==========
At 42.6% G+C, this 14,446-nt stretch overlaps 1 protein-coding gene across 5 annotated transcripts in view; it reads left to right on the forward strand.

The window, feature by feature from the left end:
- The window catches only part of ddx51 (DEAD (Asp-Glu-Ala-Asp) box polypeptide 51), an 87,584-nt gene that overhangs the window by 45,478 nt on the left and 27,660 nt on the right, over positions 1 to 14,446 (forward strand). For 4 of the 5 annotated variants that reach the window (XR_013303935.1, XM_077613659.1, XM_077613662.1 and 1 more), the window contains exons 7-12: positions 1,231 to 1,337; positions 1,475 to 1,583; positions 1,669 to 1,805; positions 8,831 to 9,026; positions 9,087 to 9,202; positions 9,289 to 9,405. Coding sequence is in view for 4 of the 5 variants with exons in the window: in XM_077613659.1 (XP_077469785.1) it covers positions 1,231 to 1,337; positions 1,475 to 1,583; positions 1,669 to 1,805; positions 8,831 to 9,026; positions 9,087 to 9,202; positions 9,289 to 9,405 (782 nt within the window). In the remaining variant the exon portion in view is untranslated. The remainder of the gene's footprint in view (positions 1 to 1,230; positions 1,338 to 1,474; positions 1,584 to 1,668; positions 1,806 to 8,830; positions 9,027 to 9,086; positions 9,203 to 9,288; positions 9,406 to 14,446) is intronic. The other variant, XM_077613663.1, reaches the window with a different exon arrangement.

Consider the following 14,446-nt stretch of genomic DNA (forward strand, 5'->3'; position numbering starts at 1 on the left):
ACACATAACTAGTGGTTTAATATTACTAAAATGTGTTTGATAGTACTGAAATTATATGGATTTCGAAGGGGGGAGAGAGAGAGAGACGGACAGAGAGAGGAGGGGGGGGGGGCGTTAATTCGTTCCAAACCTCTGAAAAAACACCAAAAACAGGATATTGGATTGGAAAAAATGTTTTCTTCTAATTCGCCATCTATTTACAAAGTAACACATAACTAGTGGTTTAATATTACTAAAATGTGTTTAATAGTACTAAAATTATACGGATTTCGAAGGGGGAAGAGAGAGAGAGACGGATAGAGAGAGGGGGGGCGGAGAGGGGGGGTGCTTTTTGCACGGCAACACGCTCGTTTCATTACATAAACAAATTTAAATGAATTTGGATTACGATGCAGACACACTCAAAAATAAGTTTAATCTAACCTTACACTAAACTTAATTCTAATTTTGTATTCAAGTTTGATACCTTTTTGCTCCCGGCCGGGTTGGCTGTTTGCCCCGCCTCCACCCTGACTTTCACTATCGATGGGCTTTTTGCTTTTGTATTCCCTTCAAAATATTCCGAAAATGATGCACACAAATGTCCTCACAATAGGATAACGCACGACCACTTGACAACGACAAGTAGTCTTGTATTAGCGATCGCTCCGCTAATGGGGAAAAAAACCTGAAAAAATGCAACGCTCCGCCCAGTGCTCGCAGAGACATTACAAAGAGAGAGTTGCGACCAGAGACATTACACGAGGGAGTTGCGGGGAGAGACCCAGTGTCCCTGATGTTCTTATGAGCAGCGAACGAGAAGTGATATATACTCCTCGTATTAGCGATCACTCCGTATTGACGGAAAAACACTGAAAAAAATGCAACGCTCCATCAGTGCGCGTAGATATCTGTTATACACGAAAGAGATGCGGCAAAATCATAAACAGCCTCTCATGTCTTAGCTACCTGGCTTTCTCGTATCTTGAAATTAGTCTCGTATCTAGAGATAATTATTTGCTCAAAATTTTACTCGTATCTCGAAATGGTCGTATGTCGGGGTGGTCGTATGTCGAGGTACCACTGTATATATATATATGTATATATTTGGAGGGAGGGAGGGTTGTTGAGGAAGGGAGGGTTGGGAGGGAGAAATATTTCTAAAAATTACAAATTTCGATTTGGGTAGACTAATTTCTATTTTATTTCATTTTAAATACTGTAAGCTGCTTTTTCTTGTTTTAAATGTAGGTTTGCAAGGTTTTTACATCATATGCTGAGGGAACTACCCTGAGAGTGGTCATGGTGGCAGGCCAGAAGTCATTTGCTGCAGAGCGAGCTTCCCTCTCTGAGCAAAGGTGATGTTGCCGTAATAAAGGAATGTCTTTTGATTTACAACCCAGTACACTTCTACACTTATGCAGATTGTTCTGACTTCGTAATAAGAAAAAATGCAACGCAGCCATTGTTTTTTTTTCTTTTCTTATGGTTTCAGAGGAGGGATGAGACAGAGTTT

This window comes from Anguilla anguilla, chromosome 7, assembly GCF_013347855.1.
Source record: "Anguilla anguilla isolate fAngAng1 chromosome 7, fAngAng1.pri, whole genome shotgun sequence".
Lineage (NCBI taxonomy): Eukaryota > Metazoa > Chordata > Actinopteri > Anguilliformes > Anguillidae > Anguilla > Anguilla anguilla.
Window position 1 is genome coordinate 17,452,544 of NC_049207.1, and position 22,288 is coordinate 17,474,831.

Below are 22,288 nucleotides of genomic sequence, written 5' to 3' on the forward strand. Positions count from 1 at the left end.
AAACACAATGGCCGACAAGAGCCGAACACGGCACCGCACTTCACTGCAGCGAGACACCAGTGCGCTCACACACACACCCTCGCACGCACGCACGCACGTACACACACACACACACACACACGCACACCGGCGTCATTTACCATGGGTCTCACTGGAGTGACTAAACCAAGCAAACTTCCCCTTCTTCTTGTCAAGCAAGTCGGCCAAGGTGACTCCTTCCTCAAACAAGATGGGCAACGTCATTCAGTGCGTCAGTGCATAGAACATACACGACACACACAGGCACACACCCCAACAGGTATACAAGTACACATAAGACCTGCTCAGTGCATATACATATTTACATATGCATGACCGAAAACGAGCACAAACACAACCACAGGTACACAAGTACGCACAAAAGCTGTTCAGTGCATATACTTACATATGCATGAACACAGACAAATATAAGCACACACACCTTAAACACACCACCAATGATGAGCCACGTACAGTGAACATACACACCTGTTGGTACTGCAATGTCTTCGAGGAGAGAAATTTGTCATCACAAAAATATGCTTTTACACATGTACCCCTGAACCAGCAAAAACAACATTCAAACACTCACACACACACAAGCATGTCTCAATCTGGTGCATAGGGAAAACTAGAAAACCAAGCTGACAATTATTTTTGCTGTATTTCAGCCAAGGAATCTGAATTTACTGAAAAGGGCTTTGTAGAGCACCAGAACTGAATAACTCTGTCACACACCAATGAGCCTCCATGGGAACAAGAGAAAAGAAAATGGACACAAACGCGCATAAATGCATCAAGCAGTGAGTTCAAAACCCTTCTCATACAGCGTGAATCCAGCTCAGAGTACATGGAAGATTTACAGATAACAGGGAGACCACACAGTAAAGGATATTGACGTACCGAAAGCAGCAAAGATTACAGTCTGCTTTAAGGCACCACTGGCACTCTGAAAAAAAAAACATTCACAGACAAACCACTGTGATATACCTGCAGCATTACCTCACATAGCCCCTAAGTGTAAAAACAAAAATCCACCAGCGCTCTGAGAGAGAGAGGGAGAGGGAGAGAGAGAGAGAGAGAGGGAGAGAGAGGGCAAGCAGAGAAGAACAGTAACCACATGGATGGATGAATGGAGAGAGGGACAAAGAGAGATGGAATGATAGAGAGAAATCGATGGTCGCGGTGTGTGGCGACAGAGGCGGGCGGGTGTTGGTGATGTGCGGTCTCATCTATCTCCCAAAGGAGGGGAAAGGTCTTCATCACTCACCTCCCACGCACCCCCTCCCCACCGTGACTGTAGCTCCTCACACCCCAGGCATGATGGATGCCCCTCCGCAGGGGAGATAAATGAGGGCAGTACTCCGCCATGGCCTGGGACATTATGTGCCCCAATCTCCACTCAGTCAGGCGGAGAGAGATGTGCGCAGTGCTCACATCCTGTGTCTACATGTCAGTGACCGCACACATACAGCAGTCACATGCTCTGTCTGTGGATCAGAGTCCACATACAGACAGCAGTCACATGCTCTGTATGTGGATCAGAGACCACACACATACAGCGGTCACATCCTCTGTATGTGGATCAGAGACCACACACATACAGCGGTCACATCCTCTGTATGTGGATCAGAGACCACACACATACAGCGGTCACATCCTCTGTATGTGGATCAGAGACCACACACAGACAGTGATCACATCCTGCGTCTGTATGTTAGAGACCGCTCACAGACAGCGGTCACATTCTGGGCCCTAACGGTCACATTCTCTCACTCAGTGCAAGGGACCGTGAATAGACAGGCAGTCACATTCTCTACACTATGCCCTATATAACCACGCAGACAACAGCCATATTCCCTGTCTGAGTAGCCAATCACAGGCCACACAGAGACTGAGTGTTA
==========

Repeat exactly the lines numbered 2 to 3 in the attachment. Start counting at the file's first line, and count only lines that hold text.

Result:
The window, feature by feature from the left end:
- The window catches only part of ddx51 (DEAD (Asp-Glu-Ala-Asp) box polypeptide 51), an 87,584-nt gene that overhangs the window by 45,478 nt on the left and 27,660 nt on the right, over positions 1 to 14,446 (forward strand). For 4 of the 5 annotated variants that reach the window (XR_013303935.1, XM_077613659.1, XM_077613662.1 and 1 more), the window contains exons 7-12: positions 1,231 to 1,337; positions 1,475 to 1,583; positions 1,669 to 1,805; positions 8,831 to 9,026; positions 9,087 to 9,202; positions 9,289 to 9,405. Coding sequence is in view for 4 of the 5 variants with exons in the window: in XM_077613659.1 (XP_077469785.1) it covers positions 1,231 to 1,337; positions 1,475 to 1,583; positions 1,669 to 1,805; positions 8,831 to 9,026; positions 9,087 to 9,202; positions 9,289 to 9,405 (782 nt within the window). In the remaining variant the exon portion in view is untranslated. The remainder of the gene's footprint in view (positions 1 to 1,230; positions 1,338 to 1,474; positions 1,584 to 1,668; positions 1,806 to 8,830; positions 9,027 to 9,086; positions 9,203 to 9,288; positions 9,406 to 14,446) is intronic. The other variant, XM_077613663.1, reaches the window with a different exon arrangement.